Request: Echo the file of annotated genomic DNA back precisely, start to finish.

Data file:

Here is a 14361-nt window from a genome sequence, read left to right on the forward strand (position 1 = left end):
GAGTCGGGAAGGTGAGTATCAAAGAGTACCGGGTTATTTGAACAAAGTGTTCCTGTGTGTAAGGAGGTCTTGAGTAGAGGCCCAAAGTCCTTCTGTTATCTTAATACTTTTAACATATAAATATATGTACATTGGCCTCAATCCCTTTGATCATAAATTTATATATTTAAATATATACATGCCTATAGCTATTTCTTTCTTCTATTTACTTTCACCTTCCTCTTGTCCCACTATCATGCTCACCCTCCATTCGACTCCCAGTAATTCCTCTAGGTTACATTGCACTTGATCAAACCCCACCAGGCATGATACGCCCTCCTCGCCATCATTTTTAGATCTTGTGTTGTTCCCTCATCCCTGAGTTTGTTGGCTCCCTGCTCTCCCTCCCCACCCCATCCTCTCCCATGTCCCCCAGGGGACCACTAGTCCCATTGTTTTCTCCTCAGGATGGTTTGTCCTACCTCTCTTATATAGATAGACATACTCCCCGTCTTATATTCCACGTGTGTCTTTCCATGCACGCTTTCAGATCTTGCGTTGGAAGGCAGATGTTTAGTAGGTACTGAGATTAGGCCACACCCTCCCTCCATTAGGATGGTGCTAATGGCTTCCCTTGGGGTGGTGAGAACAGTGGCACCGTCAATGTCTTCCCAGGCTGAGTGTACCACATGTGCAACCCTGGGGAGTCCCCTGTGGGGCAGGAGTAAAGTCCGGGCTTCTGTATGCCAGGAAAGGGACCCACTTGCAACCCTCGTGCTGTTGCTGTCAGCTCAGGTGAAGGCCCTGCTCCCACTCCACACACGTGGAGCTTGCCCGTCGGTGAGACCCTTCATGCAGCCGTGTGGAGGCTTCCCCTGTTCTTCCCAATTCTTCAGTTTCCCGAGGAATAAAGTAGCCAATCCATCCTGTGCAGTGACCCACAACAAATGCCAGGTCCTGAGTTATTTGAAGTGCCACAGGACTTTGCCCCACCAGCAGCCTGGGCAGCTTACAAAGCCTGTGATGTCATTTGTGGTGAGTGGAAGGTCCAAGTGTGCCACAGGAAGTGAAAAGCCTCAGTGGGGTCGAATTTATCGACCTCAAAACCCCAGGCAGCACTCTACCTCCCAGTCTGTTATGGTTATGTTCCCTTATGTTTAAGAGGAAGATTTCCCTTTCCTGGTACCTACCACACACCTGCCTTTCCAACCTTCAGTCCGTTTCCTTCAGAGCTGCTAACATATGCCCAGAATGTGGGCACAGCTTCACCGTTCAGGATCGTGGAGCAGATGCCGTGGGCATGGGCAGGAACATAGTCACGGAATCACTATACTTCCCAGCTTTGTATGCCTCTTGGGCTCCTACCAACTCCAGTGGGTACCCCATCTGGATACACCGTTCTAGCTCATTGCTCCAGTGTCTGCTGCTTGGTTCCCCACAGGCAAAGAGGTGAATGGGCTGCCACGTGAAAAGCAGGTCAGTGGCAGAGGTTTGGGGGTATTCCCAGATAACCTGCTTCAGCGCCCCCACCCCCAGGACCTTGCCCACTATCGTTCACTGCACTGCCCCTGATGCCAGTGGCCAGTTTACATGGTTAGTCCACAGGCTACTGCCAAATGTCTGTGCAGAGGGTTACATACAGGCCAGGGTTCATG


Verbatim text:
Here is a 14361-nt window from a genome sequence, read left to right on the forward strand (position 1 = left end):
GAGTCGGGAAGGTGAGTATCAAAGAGTACCGGGTTATTTGAACAAAGTGTTCCTGTGTGTAAGGAGGTCTTGAGTAGAGGCCCAAAGTCCTTCTGTTATCTTAATACTTTTAACATATAAATATATGTACATTGGCCTCAATCCCTTTGATCATAAATTTATATATTTAAATATATACATGCCTATAGCTATTTCTTTCTTCTATTTACTTTCACCTTCCTCTTGTCCCACTATCATGCTCACCCTCCATTCGACTCCCAGTAATTCCTCTAGGTTACATTGCACTTGATCAAACCCCACCAGGCATGATACGCCCTCCTCGCCATCATTTTTAGATCTTGTGTTGTTCCCTCATCCCTGAGTTTGTTGGCTCCCTGCTCTCCCTCCCCACCCCATCCTCTCCCATGTCCCCCAGGGGACCACTAGTCCCATTGTTTTCTCCTCAGGATGGTTTGTCCTACCTCTCTTATATAGATAGACATACTCCCCGTCTTATATTCCACGTGTGTCTTTCCATGCACGCTTTCAGATCTTGCGTTGGAAGGCAGATGTTTAGTAGGTACTGAGATTAGGCCACACCCTCCCTCCATTAGGATGGTGCTAATGGCTTCCCTTGGGGTGGTGAGAACAGTGGCACCGTCAATGTCTTCCCAGGCTGAGTGTACCACATGTGCAACCCTGGGGAGTCCCCTGTGGGGCAGGAGTAAAGTCCGGGCTTCTGTATGCCAGGAAAGGGACCCACTTGCAACCCTCGTGCTGTTGCTGTCAGCTCAGGTGAAGGCCCTGCTCCCACTCCACACACGTGGAGCTTGCCCGTCGGTGAGACCCTTCATGCAGCCGTGTGGAGGCTTCCCCTGTTCTTCCCAATTCTTCAGTTTCCCGAGGAATAAAGTAGCCAATCCATCCTGTGCAGTGACCCACAACAAATGCCAGGTCCTGAGTTATTTGAAGTGCCACAGGACTTTGCCCCACCAGCAGCCTGGGCAGCTTACAAAGCCTGTGATGTCATTTGTGGTGAGTGGAAGGTCCAAGTGTGCCACAGGAAGTGAAAAGCCTCAGTGGGGTCGAATTTATCGACCTCAAAACCCCAGGCAGCACTCTACCTCCCAGTCTGTTATGGTTATGTTCCCTTATGTTTAAGAGGAAGATTTCCCTTTCCTGGTACCTACCACACACCTGCCTTTCCAACCTTCAGTCCGTTTCCTTCAGAGCTGCTAACATATGCCCAGAATGTGGGCACAGCTTCACCGTTCAGGATCGTGGAGCAGATGCCGTGGGCATGGGCAGGAACATAGTCACGGAATCACTATACTTCCCAGCTTTGTATGCCTCTTGGGCTCCTACCAACTCCAGTGGGTACCCCATCTGGATACACCGTTCTAGCTCATTGCTCCAGTGTCTGCTGCTTGGTTCCCCACAGGCAAAGAGGTGAATGGGCTGCCACGTGAAAAGCAGGTCAGTGGCAGAGGTTTGGGGGTATTCCCAGATAACCTGCTTCAGCGCCCCCACCCCCAGGACCTTGCCCACTATCGTTCACTGCACTGCCCCTGATGCCAGTGGCCAGTTTACATGGTTAGTCCACAGGCTACTGCCAAATGTCTGTGCAGAGGGTTACATACAGGCCAGGGTTCATG